Mises Daily Articles
The Death Throes of Pro-IP Libertarianism
Like a submarine patent, the intellectual-property issue has lurked beneath the surface of libertarianism for decades. IP was for a long time largely assumed by most libertarians to be legitimate, a type of property right. This is because of the influence of Ayn Rand, one of the most influential of all modern libertarians, who was strongly pro-IP. One reason Rand was so much in favor of IP was probably due to her reverence for the American system, which enshrined patent and copyright in the Constitution, which she saw as almost perfect (Judge Narragansett in Atlas Shrugged only had to tweak a few things to make it ideal).
But though weakly pro-IP, most libertarians never gave the issue much thought, assuming that it was an arcane and technical type of property right whose details were best left to experts. The arguments for IP looked similar in structure to those for regular property: there were principled, natural-rights-type arguments based on justice and the merit of production and "creating value"; and there were utilitarian arguments that said it makes sense for the market to provide incentives to innovate and create, just as it does to produce goods for a profit. But most libertarians didn't look at it too closely; indeed most had, and still have, a hard time distinguishing between copyright, patent, and trademark — they use them erroneously and interchangeably quite often.
Those that did look more closely at the issue felt uneasy about it — Mises and Hayek had a few things to say about it, but not completely conclusively, and not in depth (see "Mises on Intellectual Property"; Jeff Tucker, "Misesian vs. Marxian vs. IP Views of Innovation"; Jeff Tucker, "Hayek on Patents and Copyrights"). Even Rothbard, obviously another very influential libertarian, only dealt with patent and copyright in a few short passages — criticizing patents but defending a tentative notion of private copyright (see Against Intellectual Property, the "Contract vs. Reserved Rights" section).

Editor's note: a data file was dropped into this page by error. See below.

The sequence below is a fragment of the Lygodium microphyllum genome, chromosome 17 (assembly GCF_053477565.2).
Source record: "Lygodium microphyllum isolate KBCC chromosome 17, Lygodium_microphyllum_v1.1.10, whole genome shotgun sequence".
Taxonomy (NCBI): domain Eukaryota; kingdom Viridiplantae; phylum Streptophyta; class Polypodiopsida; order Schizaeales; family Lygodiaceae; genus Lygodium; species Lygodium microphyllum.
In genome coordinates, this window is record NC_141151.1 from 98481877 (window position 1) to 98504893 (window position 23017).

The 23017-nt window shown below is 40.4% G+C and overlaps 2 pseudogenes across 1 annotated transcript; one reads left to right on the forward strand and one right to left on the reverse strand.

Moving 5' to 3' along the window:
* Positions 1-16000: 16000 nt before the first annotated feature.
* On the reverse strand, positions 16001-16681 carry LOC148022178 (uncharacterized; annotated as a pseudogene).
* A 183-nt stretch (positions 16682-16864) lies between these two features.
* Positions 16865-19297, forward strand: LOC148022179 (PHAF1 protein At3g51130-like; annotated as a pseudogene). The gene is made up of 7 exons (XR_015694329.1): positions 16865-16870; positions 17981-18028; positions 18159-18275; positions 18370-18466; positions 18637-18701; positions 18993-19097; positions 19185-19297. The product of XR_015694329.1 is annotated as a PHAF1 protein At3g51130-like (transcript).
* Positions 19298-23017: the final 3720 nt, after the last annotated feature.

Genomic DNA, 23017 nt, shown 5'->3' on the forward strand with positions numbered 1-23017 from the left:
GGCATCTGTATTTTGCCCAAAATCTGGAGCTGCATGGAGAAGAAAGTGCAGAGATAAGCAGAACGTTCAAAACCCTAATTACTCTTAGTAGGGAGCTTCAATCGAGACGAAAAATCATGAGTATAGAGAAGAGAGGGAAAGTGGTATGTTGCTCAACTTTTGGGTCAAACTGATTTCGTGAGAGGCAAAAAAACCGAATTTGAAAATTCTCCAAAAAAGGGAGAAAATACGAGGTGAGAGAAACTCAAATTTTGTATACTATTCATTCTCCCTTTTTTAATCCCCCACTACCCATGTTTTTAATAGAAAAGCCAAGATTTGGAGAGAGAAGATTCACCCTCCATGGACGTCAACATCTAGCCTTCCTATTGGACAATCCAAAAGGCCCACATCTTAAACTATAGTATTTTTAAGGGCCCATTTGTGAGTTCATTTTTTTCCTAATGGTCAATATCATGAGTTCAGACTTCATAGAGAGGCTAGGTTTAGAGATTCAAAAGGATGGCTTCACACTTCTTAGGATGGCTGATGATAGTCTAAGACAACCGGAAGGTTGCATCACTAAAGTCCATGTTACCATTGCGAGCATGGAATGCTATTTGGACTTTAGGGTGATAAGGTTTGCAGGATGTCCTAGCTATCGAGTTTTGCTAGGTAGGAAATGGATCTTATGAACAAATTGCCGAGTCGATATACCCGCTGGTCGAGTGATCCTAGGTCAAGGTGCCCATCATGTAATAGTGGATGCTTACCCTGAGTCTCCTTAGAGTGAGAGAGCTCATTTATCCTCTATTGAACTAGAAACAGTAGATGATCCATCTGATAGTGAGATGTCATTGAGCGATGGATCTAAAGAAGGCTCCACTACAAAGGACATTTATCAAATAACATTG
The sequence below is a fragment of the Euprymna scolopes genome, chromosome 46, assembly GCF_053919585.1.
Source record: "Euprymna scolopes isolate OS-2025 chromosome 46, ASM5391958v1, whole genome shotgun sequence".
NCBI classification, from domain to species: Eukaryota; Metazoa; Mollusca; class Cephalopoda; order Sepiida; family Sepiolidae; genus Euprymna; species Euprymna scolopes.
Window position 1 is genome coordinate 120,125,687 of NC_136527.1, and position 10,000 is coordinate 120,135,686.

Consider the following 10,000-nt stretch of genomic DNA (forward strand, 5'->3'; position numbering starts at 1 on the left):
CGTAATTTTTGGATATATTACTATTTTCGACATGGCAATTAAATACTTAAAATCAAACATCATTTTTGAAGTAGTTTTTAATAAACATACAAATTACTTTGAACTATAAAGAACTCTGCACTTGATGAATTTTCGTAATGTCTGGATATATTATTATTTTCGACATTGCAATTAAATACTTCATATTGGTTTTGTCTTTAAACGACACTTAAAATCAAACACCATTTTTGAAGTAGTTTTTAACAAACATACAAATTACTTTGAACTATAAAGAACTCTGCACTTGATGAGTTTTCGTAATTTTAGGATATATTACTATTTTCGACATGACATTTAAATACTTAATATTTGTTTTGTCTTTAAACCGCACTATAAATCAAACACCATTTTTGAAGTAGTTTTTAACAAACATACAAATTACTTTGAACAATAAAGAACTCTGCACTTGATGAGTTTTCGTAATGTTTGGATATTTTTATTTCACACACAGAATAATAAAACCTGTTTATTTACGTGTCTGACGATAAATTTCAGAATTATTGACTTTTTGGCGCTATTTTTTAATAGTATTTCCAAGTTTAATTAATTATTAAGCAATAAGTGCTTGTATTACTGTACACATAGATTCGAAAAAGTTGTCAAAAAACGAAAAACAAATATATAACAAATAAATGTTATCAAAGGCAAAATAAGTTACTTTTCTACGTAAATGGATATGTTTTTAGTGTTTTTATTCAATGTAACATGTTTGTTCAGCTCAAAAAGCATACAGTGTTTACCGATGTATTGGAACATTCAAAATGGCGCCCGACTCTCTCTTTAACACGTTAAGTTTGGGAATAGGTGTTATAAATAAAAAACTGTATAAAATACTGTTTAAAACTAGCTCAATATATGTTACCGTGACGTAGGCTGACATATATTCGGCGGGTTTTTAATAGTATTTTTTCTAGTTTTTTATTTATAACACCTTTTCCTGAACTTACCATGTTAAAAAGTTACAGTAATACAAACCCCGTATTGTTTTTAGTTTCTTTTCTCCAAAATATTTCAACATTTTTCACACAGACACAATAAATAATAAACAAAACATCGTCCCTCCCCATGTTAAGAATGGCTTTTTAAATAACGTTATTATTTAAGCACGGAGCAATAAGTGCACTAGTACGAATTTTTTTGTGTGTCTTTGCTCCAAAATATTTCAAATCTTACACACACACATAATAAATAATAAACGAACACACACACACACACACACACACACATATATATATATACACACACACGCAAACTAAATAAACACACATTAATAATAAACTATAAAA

But all along there were dissenters — such as Benjamin Tucker, way back in 1888, as explained by Wendy McElroy in "Copyright and Patent in Benjamin Tucker's Periodical Liberty." In the last couple of decades, scholarly criticism of IP by libertarians has begun to mount: by Wendy McElroy, Boudewijn Bouckaert, Tom Palmer, Roderick Long, and others (see the section "Anti-IP Resources" in "The Case Against IP: A Concise Guide"; and Against Intellectual Property, "The Spectrum" section).
My own Against Intellectual Property, first published in 2000, had a definite (and unanticipated) effect among libertarians, primarily, I think, because of its timing (five years after the Internet), and the fact that, although it built on the work of previous scholars, it was more systematic and comprehensive, and more explicitly integrated with Austrian-libertarian insights and principles (plus my status as a practicing patent attorney made some people take notice). In the last three to five years, it seems that the libertarian tide has turned against IP — dramatically and decisively (we might mark the inflection point in 2004, when Jeff Tucker asked me to to do a post on the Mises Blog collecting the various growing resources on IP, shortly after his own conversion to the Light Side of the Force). Thus, today, most libertarians, especially the young, are very aware of the IP issue and are adamantly opposed to it; they see it as clearly unlibertarian (see Jeff Tucker, "The Great IP Breakthrough"; "Have You Changed Your Mind About Intellectual Property?").